Denis (Jim Broadbent) and Margaret celebrate her victory

Denis (Jim Broadbent) and Margaret celebrate her victory

Instead of this trained eye, The Iron Lady gives us more and more information as the film progresses. By the end of the movie we're simply given montages of news footage about wars and riots—and it becomes a blur of emotionless information. We're oversaturated and unengaged.

This is a shame because Thatcher is a fascinating character—and here, Streep plays the role superbly (in about a 30- to 40-year age span, no less). She gives us a rich performance of a woman navigating her way in a man's world and, in her old age, finding her way in an increasingly befuddled mind. At times the performance almost strays into caricature, but that seems almost inevitable given the voice, the hair, the persona of the source material. And Broadbent is simply endearing as her doting husband, and in a role that will seem familiar to those who saw him in Iris.

Thatcher found her place in a man's political world

Thatcher found her place in a man's political world

There are many interesting themes in The Iron Lady—a woman's rise to power in a man's world of politics, how an iron will can be both a strength and an Achilles heel, how that determination impacts a leader's home life, the turbulent events that occurred during Thatcher's eleven years in office, the devastating impact of dementia, especially on a strong-willed person, and a world leader at that. If only the screenwriters had focused on one or two of these huge issues instead of cramming them all into a comprehensive but shallow rendering of Thatcher's life.

While The Iron Lady is a strong film, in the end both Margaret and Meryl deserve more.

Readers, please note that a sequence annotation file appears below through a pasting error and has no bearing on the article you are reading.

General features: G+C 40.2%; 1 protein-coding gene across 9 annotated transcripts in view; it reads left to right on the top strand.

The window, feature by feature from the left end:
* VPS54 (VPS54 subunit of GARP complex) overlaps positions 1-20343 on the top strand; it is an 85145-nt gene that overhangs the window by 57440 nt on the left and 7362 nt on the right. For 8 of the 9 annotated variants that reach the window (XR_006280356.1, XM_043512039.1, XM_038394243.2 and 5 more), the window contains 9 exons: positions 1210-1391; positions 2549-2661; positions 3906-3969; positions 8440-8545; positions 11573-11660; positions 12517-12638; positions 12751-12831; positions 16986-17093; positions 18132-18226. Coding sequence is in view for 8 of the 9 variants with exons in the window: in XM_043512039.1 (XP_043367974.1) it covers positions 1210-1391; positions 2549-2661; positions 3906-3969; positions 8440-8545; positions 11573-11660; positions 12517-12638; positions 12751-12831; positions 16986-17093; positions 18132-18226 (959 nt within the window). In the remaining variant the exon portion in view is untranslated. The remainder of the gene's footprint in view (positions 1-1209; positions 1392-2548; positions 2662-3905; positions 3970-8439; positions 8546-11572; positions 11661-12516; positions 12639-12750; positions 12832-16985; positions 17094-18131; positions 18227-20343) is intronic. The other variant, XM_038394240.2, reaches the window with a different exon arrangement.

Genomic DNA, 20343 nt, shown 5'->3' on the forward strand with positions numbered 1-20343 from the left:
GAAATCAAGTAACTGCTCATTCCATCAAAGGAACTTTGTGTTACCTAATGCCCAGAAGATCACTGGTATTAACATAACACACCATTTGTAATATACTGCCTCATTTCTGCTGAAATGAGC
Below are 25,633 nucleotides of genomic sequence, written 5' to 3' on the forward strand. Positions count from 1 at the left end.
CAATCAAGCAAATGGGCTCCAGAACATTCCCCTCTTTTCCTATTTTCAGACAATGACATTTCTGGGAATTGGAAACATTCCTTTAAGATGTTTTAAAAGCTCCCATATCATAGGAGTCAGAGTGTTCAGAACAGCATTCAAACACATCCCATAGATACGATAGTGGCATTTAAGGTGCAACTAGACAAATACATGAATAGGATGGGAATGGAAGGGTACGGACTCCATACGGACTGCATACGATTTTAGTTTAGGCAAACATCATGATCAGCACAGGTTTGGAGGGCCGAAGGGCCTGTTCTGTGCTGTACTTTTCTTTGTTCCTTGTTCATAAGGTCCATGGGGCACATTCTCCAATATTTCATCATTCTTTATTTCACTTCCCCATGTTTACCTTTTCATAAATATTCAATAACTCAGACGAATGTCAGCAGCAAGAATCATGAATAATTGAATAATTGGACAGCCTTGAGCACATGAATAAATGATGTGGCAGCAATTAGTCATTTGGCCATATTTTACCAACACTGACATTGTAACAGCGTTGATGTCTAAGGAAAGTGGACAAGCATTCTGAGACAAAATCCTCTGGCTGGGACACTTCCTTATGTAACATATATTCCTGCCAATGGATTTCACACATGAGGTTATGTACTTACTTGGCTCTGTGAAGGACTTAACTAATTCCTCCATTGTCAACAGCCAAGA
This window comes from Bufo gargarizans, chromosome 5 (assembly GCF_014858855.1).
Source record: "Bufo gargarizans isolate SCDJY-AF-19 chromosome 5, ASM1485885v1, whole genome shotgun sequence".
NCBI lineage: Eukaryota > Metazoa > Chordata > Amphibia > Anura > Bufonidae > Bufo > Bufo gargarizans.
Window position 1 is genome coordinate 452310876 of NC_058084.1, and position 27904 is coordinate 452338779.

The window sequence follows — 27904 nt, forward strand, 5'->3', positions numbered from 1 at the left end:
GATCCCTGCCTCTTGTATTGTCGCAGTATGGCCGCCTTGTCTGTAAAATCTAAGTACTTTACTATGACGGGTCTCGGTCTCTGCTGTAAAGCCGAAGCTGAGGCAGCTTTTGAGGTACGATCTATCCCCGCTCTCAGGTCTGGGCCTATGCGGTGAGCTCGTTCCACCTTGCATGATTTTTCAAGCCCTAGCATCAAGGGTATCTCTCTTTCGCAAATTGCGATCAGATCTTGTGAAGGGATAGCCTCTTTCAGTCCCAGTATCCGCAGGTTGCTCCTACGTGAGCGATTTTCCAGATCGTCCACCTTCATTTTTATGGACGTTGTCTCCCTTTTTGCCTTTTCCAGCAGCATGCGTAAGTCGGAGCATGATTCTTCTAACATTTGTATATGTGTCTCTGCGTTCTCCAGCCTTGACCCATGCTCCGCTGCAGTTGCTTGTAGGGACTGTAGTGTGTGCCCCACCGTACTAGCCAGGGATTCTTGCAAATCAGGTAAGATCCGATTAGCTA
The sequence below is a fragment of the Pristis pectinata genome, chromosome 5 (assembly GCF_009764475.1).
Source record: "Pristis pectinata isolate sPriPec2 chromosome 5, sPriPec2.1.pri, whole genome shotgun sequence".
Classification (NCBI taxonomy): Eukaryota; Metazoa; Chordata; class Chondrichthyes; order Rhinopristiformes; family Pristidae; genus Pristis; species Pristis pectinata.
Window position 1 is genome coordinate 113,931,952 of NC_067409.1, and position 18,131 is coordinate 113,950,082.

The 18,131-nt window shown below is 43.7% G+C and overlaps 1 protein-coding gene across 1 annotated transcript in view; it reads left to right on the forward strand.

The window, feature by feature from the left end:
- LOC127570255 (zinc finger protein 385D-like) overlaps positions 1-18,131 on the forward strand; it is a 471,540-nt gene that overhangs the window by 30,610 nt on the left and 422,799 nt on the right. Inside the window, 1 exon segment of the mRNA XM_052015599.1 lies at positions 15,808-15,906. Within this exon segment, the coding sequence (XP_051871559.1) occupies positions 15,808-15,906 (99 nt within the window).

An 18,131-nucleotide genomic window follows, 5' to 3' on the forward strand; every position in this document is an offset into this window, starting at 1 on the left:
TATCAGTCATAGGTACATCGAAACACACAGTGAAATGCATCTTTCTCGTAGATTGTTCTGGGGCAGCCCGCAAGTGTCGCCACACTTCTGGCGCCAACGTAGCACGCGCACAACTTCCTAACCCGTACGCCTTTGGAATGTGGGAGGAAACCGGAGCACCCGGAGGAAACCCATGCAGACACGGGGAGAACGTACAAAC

Talk About It

Discussion starters
  1. Do you find Margaret likable? Why or why not?
  2. Considering how strong Margaret is, why do you think she has such a hard time letting go of her late husband?
  3. Why do you think Margaret has a dicey relationship with her daughter?
  4. How does Margaret deal with her detractors? Is this effective?
Article continues below
  1. List the times when Margaret's iron will is a good thing as well as when it's a detriment. Think of one of your key attributes. When is it good and when is it bad for you?

The Family Corner

For parents to consider

The Iron Lady is rated PG-13 for some violent images and brief nudity. Most of the violence comes from news footage of wars and riots—and the images are fleeting. Overall it's a pretty clean film. That said, it likely wouldn't keep the interest of younger viewers—save for mature teens, especially those interested in politics.

The Iron Lady
Our Rating
3 Stars - Good
Average Rating
(3 user ratings)ADD YOURSHelp
Mpaa Rating
PG-13 (for some violent images and brief nudity)
Directed By
Phyllida Lloyd
Run Time
1 hour 45 minutes
Meryl Streep, Jim Broadbent, Richard E. Grant
Theatre Release
January 13, 2012 by The Weinstein Co.